Ireland's foreign minister wants the UK to know it won't get a comprehensive trade deal with Europe if it insists on diverging from EU rules.
Simon Coveney also said the language around Brexit by senior members of the British government is "not helpful."
He was responding to recent comments from the UK's Chancellor of the Exchequer, Sajid Javid, who ruled out the prospect the UK following EU trade regulations after Brexit.
“There will not be alignment, we will not be a rule-taker", Javid told the Financial Times in an interview published last week.
Today he doubled-down on those comments, but added that the UK still hopes to negotiate a deep partnership with the EU.
"We've been very clear now for many months, as we leave the EU, we will not be in the single market, we will not be in the customs union and we will not be rule-takers."
Javid was in Brussels, at his final meeting of EU finance ministers. The UK will no longer be a member of the group when it leaves the EU at the end of the month.
"At the same time," Javed told reporters, "of course we want a deep comprehensive trade agreement and that's what we're working on."
But Coveney told Euronews that no deep partnership would be possible without Britain operating with the same standards as the EU.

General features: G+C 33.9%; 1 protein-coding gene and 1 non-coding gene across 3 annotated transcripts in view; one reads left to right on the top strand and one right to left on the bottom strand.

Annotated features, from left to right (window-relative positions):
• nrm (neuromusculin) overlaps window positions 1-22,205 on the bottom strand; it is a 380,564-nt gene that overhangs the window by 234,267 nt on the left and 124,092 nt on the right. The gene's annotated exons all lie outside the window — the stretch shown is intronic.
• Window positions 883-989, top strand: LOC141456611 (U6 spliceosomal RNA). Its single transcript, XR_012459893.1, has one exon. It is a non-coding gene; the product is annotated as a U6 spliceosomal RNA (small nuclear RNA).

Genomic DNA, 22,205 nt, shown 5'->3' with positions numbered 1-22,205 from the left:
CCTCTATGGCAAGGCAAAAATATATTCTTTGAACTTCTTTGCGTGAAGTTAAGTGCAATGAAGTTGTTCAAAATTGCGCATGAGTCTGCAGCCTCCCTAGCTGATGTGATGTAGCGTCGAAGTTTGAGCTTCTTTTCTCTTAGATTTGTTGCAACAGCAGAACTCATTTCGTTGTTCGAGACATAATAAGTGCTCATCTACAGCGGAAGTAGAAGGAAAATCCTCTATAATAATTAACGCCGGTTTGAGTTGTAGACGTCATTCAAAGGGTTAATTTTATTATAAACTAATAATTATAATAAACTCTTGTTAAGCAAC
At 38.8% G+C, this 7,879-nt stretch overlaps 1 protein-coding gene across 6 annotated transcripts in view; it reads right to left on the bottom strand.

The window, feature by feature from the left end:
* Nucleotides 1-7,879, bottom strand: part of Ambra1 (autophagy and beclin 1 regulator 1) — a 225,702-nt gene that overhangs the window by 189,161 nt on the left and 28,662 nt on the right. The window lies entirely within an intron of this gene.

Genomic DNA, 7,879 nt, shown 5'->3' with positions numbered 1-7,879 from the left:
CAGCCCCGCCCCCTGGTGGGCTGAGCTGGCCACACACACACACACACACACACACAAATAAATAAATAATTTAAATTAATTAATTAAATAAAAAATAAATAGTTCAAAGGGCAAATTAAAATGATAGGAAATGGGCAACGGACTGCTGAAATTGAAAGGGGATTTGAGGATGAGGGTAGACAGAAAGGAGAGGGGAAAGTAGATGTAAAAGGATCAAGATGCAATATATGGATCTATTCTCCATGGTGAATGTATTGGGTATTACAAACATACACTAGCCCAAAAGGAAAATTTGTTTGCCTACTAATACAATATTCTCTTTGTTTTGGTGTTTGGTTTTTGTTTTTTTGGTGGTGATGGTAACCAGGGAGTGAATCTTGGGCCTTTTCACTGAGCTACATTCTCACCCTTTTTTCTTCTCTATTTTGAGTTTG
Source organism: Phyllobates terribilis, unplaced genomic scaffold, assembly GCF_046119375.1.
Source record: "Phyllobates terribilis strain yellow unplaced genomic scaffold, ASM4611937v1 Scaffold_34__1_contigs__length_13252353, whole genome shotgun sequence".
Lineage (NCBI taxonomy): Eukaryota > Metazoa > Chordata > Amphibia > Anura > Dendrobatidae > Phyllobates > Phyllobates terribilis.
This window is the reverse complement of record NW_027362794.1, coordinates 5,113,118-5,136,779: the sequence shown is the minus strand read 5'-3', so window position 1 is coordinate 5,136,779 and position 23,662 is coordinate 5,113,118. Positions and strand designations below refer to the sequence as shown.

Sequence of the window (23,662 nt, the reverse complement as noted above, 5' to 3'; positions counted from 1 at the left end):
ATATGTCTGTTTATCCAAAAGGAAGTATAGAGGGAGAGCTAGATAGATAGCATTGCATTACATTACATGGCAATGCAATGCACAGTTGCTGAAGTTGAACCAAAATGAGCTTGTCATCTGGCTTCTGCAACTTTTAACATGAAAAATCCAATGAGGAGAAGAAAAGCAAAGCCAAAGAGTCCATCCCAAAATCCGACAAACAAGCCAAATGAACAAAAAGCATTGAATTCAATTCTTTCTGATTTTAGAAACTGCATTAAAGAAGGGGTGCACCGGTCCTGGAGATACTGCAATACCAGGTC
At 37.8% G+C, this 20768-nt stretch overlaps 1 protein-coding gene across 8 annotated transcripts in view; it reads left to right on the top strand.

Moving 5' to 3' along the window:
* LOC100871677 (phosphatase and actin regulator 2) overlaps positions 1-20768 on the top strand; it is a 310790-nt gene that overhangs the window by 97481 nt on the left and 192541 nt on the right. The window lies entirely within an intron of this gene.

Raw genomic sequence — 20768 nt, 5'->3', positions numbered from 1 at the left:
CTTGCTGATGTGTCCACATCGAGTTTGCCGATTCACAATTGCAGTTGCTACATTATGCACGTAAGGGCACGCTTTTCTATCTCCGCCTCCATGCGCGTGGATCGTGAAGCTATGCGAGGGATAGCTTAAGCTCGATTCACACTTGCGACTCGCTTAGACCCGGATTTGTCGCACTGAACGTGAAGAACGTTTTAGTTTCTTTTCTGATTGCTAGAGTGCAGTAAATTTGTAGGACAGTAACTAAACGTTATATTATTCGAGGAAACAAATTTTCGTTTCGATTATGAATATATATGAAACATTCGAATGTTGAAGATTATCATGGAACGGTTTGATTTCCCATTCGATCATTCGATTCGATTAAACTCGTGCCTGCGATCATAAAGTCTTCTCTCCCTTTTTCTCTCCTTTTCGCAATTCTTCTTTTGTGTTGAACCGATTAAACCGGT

"There does need to be a realisation and an understanding in the UK that they can't simply just go their own on regulation, on state aid rules and a whole range of other things, and then expect that there will be open access into the EU's single market", he said.
Ireland's Deputy Prime Minister also criticised the sentiment coming from members of the British government around Brexit, describing it as 'unhelpful'.
"I think we should move away from the language of people being rule takers are rule makers," he said.
The EU and UK are expected to sit down for formal trade talks around the end of February.
Under the withdrawal agreement, the terms and conditions for a new EU-UK trading relationship have to be agreed upon by December 2020.
UK's Prime Minister Boris Johnson has signed in to law an election promise not to extend this deadline, regardless of whether the trade talks are completed.
The prospect of the UK leaving the EU with no formal trading arrangements has sparked renewed anxiety among the businesses.
"We don't have much time," because the UK has "tied their own hands with their own legislation," said Coveney.